p.s.: In a conversation with a friend, I realized that Jun’s initials are JPG (Jun Philipp Grabi?).
p.p.s.: I tried out Windows Live Writer for this post… curiosity killed the cat.
Yet Another Test Post. I bought a Flickr Pro Account per Paypal, it took me two minutes and the setting up of my WordPress blog in Flickr was simple. Great.
p.s.: Uploading works, although there’s an error message in Flickr – but I think I know where the error comes from. I’d also have to choose a category from within the blog. Well, nothing’s perfect, but it suits my needs.
This is an attempt to see how WordPress and Google Video work together. Looks o.k., doesn’t it? I think I’ll add a few more over the time. This video is the first one I took just a few hours after Jun’s birth.
Since spontaneous crib death was rampant in earlier centuries, Koreans started to celebrate the life (and survival) of every Korean baby that made it through the rough first 100 days. Nowadays, with the wonders of modern medicine and overall improvement of life conditions, the custom lost its original reason, but the celebration remained. Today, Jun is 100 days old, so, according to Korean tradition we prepared a rich table with rice, miyokguk (???), and fruits for Samshinhalmoni (?????). She’s the Korean version of the western storck you want to propitiate so your offspring can live happy ever after (the first 100 days). Actually, there’s supposed to be baekseolgi (???), a variation of steamed rice on the table, but the store where we ordered it, Kims Asia Shop at Stresemannstrasse, happened to forgot our order and had only a cheap excuse why they didn’t make it. Speaking of cheap, they’re one of the cheapest stores for Asian food in Düsseldorf, but you really have to be careful what you buy since they tend to overwrite the expiration date on their products. Jun slept though most of his 100th day, and I was so fortunate to get to eat everything we prepared for Samshinhalmoni. Oh happy day…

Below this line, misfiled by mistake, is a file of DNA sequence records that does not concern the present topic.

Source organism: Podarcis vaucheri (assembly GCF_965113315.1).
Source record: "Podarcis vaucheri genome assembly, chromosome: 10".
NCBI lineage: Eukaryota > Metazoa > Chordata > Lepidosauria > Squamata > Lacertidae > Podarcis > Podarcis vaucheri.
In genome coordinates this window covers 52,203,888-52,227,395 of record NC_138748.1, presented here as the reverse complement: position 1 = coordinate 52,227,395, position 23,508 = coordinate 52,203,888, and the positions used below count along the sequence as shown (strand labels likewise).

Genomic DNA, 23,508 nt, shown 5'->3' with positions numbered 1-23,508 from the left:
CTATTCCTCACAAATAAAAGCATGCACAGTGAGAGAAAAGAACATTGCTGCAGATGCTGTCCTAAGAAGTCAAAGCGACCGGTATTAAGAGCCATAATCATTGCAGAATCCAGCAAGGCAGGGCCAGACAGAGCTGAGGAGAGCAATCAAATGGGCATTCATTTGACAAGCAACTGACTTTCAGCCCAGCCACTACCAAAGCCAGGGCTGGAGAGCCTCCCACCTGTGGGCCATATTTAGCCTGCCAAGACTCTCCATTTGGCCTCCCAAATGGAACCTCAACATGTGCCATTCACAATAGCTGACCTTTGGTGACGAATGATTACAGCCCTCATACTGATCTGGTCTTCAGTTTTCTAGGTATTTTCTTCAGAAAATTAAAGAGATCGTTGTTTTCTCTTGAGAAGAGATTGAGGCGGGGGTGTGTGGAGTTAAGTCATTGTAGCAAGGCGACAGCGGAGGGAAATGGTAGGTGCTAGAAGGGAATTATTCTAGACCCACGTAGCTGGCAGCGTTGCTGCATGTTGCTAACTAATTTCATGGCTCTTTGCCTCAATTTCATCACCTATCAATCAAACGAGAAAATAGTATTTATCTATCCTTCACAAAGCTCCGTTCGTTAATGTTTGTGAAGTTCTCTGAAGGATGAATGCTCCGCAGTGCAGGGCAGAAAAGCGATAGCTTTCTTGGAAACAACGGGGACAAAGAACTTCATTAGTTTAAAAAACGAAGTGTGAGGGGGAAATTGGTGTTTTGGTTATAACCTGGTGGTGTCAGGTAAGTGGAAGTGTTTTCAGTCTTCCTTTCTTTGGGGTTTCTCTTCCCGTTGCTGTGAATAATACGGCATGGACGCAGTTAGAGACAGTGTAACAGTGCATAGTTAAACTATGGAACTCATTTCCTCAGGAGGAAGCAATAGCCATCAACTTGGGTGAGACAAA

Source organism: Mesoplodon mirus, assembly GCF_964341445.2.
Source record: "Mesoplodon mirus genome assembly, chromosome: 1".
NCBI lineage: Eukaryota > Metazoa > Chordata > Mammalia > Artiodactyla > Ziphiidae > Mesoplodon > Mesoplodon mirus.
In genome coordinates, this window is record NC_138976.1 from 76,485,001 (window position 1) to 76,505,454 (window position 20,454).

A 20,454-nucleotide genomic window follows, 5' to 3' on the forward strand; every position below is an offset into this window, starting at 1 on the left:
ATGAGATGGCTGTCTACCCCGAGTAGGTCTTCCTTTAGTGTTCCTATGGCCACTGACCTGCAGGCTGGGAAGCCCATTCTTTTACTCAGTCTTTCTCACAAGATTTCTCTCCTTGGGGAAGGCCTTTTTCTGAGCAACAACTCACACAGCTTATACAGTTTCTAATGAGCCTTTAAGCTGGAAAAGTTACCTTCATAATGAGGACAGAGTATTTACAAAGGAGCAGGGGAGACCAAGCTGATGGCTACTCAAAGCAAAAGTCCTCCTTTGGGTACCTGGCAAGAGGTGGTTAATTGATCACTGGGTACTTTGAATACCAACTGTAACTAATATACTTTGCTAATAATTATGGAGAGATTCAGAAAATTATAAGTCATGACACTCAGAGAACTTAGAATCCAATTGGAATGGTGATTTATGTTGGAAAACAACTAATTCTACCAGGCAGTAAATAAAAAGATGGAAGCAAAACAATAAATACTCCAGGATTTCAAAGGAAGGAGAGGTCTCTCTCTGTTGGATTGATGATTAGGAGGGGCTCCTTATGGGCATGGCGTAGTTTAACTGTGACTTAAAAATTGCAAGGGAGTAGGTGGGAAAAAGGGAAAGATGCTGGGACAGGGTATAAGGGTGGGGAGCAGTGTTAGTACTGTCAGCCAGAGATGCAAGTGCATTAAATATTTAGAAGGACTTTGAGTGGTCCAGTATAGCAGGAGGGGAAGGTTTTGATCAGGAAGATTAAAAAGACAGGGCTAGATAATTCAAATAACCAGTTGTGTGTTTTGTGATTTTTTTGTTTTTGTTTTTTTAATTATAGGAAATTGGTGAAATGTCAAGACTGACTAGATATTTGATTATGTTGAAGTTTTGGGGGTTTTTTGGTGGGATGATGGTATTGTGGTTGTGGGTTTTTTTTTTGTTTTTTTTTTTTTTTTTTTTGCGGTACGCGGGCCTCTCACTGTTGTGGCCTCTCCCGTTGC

For the record, I didn’t get him the kitschy outfit, but he’s almost outgrown it anyway. At his fourth regular examination (U4) – the day before – the doctor said that with his 65cm and 6,850g he’s ambitiously scratching at the upper limit for normal growth.